That said, you don’t have to compromise on luxury. Bathrooms have heated floors, rain showers and luxurious Italian fittings and many have large baths. Each of the eight suites has a unique character and some even have their own terrace.

Rosa Suite (Monastero Santa Rosa)Rosa Suite (Monastero Santa Rosa)

Rose Suite (Monastero Santa Rosa)

Eat Drink

Puff pastry with honey, walnuts and black cherries. Homemade cacio e pepe with red shrimps and summer truffle. Seared turbot served with morels, chicory and smoked provola foam.

These are just some of the culinary delights you can expect during a stay at Monastero Santa Rosa. The hotel is a foodie’s paradise, with one of the best outdoor dining terraces in Italy and its own Michelin-starred restaurant, Il Refettorio, which serves an exquisite tasting menu of seafood, meat and local produce that pays tribute to the monastic history of the hotel. Expect flour-shaped butter and some of the most impressive hotel bread I’ve ever seen. The menu includes everything from blue lobster to a chef’s risotto with squid carpaccio and Sorrento orange peel, all paired with fine Italian wines from the wine cellar on display in the hotel bar, La Brocca.

    (Monastery of Santa Rosa)    (Monastery of Santa Rosa)

(Santa Rosa Monastery)

The hotel’s poolside café, Il Mezzogiorno, serves leisurely lunches and breakfasts are à la carte, with a starter of seasonal fruit, pastries and freshly squeezed orange juice, followed by an à la carte selection of traditional hot and cold dishes, plus an extra. Seasonal menu including apple pancakes, savory waffles and the hotel’s famous Sfogliatella pastry, filled with mozzarella, broccoli and sausage with black pepper ricotta. Room service breakfast is an option if you wish, but you risk missing out on the sweet, hand-painted buon giorno plates.


The hotel’s lush, cascading gardens are a botanical wonderland; a Mediterranean paradise spread across four levels of terraces with stunning panoramic sea views. Expect old wooden chessboards and canopied daybeds dotted around the various sun terraces amidst the lemon trees. You could spend a week here and never have to lounge in the same chair twice.

    (Santa Rosa Monastery)    (Santa Rosa Monastery)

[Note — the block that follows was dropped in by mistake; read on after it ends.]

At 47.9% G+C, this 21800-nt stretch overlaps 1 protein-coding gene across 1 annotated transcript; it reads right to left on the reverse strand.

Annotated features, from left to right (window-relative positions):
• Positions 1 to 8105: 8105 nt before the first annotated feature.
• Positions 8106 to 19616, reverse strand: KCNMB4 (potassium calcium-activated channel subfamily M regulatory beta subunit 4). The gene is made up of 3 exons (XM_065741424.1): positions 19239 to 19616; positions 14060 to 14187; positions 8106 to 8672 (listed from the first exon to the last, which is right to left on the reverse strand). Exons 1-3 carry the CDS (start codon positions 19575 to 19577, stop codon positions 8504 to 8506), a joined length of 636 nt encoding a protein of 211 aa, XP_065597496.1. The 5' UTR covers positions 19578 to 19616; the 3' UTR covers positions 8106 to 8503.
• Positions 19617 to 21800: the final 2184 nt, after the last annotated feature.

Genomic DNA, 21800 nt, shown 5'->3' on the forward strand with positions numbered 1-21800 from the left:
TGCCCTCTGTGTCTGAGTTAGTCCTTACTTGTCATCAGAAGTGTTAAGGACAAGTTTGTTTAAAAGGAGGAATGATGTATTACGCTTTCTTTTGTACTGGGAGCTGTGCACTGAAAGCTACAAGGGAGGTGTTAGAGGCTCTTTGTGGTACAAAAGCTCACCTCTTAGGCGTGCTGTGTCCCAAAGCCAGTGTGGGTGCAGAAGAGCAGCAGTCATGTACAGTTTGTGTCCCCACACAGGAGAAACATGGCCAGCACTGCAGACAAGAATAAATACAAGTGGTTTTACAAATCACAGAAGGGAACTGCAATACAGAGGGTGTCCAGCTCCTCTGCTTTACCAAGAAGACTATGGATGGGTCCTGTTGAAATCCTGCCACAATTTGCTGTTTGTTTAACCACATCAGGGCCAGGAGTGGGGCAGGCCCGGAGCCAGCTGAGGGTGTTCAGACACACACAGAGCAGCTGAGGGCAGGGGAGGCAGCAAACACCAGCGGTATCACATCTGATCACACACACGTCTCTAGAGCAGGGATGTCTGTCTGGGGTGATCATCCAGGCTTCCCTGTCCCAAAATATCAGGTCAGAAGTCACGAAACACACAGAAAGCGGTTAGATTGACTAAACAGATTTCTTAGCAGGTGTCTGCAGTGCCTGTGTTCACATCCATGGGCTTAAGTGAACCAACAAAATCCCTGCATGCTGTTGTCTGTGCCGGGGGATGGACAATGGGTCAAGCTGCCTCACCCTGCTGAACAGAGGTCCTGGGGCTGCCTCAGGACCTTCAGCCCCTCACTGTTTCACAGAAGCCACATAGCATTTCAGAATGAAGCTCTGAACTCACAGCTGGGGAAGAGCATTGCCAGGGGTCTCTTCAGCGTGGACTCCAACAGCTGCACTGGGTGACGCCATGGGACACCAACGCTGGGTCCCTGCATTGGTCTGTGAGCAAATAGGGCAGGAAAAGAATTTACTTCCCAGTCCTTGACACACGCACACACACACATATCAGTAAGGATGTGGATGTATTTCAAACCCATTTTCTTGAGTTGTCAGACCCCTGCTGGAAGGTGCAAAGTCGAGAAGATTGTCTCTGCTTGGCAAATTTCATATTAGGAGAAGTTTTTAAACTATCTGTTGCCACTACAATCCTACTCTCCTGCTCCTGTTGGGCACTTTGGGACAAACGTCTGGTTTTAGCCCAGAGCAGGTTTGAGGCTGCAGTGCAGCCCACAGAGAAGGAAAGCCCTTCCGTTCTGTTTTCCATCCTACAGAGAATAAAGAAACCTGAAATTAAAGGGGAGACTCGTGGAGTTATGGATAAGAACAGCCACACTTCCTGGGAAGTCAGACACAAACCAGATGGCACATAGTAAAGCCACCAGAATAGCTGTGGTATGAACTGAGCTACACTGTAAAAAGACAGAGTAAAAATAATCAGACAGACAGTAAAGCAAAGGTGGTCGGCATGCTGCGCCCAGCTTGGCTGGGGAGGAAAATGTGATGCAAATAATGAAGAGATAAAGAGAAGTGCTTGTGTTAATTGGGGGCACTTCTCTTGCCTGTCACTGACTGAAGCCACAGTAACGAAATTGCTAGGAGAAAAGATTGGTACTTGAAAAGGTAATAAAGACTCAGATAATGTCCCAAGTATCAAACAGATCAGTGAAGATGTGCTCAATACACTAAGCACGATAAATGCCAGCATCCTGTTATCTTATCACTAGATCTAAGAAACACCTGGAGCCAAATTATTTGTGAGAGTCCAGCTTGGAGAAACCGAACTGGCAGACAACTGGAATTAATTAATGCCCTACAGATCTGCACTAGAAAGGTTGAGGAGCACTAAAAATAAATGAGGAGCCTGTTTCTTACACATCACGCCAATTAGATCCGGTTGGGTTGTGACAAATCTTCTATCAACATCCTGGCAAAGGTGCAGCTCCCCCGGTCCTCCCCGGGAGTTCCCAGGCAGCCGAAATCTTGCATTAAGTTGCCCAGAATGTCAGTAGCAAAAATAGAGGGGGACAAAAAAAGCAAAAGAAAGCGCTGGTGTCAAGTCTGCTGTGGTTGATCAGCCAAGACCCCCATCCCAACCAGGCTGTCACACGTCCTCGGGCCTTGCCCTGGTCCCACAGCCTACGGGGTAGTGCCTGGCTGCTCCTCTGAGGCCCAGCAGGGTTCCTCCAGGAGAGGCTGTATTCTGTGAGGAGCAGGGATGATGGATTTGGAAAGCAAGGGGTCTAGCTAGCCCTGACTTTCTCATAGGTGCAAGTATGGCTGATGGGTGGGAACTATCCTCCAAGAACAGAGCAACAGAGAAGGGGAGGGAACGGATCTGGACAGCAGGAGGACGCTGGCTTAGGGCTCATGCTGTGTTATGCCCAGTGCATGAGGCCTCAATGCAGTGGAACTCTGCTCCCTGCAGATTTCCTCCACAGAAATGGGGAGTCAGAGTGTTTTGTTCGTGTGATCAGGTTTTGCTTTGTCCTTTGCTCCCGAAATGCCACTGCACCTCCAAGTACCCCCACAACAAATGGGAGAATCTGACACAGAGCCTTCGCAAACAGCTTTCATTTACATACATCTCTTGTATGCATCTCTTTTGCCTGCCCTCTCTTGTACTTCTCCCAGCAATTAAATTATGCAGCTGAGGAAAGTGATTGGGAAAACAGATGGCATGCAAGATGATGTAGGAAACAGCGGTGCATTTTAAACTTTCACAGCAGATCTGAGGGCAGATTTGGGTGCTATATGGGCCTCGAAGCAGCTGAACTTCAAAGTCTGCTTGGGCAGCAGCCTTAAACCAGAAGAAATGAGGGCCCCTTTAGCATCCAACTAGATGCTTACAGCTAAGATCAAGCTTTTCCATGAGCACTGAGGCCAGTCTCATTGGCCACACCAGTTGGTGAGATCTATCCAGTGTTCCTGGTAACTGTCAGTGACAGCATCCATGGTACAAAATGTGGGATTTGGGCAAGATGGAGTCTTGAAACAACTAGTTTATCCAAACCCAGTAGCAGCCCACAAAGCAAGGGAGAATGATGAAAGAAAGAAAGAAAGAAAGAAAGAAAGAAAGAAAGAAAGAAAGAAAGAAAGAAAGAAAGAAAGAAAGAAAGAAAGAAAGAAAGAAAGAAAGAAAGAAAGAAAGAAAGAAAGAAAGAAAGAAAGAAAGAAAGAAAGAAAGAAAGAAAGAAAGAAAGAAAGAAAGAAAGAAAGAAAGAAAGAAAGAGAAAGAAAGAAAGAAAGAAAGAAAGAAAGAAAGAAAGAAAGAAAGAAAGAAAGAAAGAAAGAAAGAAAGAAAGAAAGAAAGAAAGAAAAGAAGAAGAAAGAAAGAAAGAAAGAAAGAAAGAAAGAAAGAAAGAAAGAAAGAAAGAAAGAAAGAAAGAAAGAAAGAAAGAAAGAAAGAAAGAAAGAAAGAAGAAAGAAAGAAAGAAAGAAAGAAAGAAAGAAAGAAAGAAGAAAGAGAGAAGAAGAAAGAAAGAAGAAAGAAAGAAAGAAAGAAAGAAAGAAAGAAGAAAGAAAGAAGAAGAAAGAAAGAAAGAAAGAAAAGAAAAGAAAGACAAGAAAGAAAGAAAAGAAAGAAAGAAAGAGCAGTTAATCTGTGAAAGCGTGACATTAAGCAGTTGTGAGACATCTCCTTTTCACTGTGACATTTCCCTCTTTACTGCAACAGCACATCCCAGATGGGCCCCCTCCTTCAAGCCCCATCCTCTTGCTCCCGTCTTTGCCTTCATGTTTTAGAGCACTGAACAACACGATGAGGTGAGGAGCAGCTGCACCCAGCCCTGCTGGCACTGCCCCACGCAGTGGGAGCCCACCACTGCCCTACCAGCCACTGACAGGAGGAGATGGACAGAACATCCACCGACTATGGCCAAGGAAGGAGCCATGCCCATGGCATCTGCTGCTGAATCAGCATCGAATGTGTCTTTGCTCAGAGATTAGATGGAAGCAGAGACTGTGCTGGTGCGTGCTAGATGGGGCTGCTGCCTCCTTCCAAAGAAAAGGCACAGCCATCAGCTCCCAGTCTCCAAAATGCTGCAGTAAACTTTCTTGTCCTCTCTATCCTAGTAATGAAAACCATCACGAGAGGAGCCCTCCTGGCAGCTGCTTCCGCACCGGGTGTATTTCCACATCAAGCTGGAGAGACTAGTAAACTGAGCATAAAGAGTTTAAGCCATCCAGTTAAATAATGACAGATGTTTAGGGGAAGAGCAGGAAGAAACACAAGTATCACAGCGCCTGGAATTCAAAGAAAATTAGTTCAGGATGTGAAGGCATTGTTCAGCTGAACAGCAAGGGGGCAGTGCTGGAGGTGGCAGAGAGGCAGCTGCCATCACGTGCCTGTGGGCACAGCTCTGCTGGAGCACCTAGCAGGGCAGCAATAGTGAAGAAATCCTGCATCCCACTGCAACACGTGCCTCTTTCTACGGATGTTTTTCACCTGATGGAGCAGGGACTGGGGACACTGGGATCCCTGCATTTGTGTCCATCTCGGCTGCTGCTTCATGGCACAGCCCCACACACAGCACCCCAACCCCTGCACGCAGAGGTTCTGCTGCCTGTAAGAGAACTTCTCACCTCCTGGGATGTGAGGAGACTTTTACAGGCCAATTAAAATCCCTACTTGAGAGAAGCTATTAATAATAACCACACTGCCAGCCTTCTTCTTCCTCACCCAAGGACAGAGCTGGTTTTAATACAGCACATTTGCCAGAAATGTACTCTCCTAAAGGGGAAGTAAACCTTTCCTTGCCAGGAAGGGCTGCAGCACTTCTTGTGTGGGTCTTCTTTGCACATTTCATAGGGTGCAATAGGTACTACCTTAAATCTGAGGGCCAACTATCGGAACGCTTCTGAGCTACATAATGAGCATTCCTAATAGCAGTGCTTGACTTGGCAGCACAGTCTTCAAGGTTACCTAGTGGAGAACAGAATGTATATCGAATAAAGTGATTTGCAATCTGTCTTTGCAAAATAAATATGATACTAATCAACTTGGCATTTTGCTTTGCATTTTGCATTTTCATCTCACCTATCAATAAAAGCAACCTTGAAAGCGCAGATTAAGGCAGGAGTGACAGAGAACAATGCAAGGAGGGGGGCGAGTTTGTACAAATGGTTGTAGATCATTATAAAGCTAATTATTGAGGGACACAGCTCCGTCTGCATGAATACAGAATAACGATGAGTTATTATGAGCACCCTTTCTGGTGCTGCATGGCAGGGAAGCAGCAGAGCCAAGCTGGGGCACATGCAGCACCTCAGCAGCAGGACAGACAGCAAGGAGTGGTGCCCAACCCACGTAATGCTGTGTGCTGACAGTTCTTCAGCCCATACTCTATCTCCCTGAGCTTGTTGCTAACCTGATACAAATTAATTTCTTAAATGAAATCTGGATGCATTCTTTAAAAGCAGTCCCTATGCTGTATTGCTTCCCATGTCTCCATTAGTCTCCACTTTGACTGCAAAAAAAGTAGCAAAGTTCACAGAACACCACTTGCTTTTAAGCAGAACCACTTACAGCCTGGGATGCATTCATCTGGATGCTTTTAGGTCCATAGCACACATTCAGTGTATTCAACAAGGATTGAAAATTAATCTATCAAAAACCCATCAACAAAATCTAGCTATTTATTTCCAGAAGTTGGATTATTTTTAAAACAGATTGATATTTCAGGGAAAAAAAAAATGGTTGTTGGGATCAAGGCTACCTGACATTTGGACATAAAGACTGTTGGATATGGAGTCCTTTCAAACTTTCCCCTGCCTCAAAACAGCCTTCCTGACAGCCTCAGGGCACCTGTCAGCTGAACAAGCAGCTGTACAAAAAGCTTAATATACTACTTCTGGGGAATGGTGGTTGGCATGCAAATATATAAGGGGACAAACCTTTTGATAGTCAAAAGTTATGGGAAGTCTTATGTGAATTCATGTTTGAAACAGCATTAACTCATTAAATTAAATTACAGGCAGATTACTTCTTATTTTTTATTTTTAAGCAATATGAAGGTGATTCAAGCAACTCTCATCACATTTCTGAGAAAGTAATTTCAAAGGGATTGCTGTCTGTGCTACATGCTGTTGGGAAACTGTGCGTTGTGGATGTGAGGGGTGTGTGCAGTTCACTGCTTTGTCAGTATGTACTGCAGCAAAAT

(Santa Rosa Monastery)

There’s a library for bookworms, an outdoor fitness center with Technogym equipment and several lounges, but the real highlights of the hotel are the enchanting cliff-edge infinity pool and historic spa. These are set in a series of vaulted, interconnected rooms and were voted ‘best new spa’ by Tatler shortly after opening.

Treatments and products are inspired and often sourced directly from the hotel’s Mediterranean garden and monastic roots (think lemon, bergamot, rosemary, lavender and sweet orange aromas) and the building retains its original 17th-century vaulted ceilings and rustic retain walls. The most exceptional treatment room, the Spa Suite, is a beautiful 80 square meter vaulted space with a steam room, double wet and dry treatment couches, manicure and pedicure facilities, a relaxation room, private dressing room and grooming area. a garden terrace. There is also the option to have treatments carried out in the shade of a pergola in the outdoor treatment garden.

    (Monastery of Santa Rosa)    (Santa Rosa Monastery)

(Monastery of Santa Rosa)

What to Instagram

The view through the ancient monastery window towards the town of Amalfi and the infinity pool amidst the property’s immaculate Mediterranean paradise. Swim to the edge and look down at the sea if you dare. Monastero’s has to be one of the most dramatic pool views on the entire coast.

Best for?

Couples and gourmets looking for a peaceful holiday on the Amalfi Coast.

    (Monastero Santa Rosa)    (Santa Rosa Monastery)

(Monastero Santa Rosa)

How to get there

It’s just under three hours from London to Naples, and then a 75-minute drive at the other end.

When should I go?

July is the busiest month here, as dozens of holidaymakers flock to the Amalfi Coast for a taste of la dolce vita. It’s best to avoid it if you can. Even in May, technically the low season when temperatures are already in the mid-20s, the roads were rough and the ferries swarmed. September is still a pleasant 26 degrees and slightly calmer.

Rooms from £559 based on B&B plus tax, Via Roma, 2, 84010 Conca dei Marini SA, Italy,